On Friday morning I said goodbye to Elena and Victor. They would drive to Omsk later on to meet Lili and Maxim. I had to continue on my way to Novosibirsk. The first stop I made when I arrive in the city was in Sasha’s workshop. I have been talking to him the previous days and this was the last day I had to see him as he was going on vacation. I needed Sasha to make me an update on the saddlebag support that he handcrafted a month ago. In the rush, I didn’t realize that the webbing I was using was too small to fit in the pin. What I needed were some rings somewhere to be able to hold the luggage firmly.

I arrived at the workshop after midday. I took the things out of the bike and Sasha helped me clean it a bit. In the last twenty days, she had accumulated a lot of dust. Elena and Victor had given me a spray to clean the helmet’s visor and I intended to use the same product to clean certain areas of the motorcycle. As you can imagine, this product was not comparable to what was available in the workshop. With the pressure gun, Sasha scanned chemical foam and then rinsed it with water. The bike was obviously gleaming.

Sasha studied the modification to be made and since he did not have time to go shopping, he asked Vladimir to go to a hardware store to buy the necessary rings. While we waited for Vladimir, I took the time to disassemble the saddlebags. Half an hour later Vladimir appears and Sasha gets to work. Since there is no work I can help with, I simply wait and watch him work. Like the other time, the result is satisfied my needs and those of the motorcycle.

As not everything was going to be rolling smooth, when leaving the workshop I saw that the drive belt has an embedded stone. Due to the number of road works that we cross on the way back it is very difficult to know at what point the stone has been cast into the system. There is no doubt that this adds a problem to the groove that the drive belt has previously suffered. I moved to Vladimir’s workshop to take a look and decide together what options were available. Last year Vladimir still had the Vulcan 2000 and he had told me that he was using a Harley Davidson drive belt. Obviously not being the drive belt of the same brand the motorcycle is was not the best option. However, the difference between the two is that Harley Davidson’s has one tooth less and the price is much lower.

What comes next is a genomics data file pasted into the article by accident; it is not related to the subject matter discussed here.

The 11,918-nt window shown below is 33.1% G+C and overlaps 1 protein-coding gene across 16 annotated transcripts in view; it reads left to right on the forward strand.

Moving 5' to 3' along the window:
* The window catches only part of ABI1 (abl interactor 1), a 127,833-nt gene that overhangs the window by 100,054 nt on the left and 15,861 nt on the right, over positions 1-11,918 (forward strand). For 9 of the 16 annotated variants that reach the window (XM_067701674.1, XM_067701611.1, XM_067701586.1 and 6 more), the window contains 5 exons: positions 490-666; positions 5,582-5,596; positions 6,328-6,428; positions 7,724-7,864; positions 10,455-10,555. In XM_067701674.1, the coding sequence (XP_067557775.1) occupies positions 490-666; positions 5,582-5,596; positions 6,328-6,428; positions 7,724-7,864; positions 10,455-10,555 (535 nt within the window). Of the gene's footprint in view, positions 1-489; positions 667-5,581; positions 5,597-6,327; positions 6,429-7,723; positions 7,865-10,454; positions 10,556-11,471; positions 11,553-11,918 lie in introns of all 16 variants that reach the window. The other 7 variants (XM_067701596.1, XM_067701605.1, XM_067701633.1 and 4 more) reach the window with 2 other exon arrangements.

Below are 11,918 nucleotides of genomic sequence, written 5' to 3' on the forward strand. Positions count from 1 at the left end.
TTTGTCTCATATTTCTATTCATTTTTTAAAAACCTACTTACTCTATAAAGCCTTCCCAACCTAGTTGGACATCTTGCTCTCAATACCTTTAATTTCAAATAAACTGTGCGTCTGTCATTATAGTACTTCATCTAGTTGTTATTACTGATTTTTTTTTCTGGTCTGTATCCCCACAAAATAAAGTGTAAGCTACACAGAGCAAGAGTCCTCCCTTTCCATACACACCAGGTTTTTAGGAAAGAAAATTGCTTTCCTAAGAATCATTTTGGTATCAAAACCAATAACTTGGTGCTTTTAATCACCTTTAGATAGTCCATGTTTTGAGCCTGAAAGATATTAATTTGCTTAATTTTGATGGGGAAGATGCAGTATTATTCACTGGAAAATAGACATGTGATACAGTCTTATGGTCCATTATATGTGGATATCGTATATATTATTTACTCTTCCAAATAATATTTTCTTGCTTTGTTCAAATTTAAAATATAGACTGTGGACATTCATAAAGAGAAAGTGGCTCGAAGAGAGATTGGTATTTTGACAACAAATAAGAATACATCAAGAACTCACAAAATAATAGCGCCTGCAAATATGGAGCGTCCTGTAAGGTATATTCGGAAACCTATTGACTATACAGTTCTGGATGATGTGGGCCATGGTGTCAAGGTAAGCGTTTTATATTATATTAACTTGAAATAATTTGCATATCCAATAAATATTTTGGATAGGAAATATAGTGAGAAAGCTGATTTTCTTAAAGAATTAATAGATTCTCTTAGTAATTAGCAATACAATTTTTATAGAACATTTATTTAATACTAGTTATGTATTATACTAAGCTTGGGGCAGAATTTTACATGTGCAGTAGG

As it was a little late we couldn’t do anything else in the workshop. I went to Vladimir’s house and we looked for the specifications of both options. Here in Russia, they use a platform that is similar to Facebook but is called VKontakt. As I had a local phone number, I was able to enter this community and publish through Vladimir the necessary information so that the biker community could lend me a hand to find a replacement quickly. In less than 24 hours I had already been contacted by several people and around a thousand people saw my request. It was not until noon the next day that I received a message from Leonid. Leonid is another Vulcan rider who also owns a Vulcan 2000. Despite being four thousand kilometers away, he found a person who could provide us with a Harley Davidson’s drive belt.

The next morning, we drove along with Vladimir to the train station because finally the Honda Goldwing he had bought in Japan. arrived. With the help of another friend and his sons, we dismantle the box in which it came. We took the motorcycle to the workshop and Vladimir began to check it out today. Meanwhile, a group of bikers and I headed to Sokur to meet Ivan and pick up the drive belt. Once there, Ivan not only had one of them, but he offered us an additional one free of charge. Both from Harley Davidson. One of them had one tooth less and the other, with the same amount of teeth as Kawasaki’s original, was narrower.

The next day we returned to the workshop to check the damage onthe drive belt and we removed the stone that was embedded in it. We discovered that the damage was not so serious and we decided not to change it for one of those acquired the day before. Thinking about the future, it was better to have them as a spare in case it broke and not changing it and having such a bad luck that they suffered the same fate later. That would leave me out of options. That same afternoon we went to celebrate with Vladimir’s family at a colour party that was nearby.

Before finally saying goodbye to Novosibirsk, I visited the International Funeral Culture Museum located north of the city. A very interesting museum that Elena had recommended during my stay in Chany. One of the most curious things they had was the use of virtual reality googles in which you could live a funeral and a cremation from the eyes of the deceased. An experience that at least was only visual.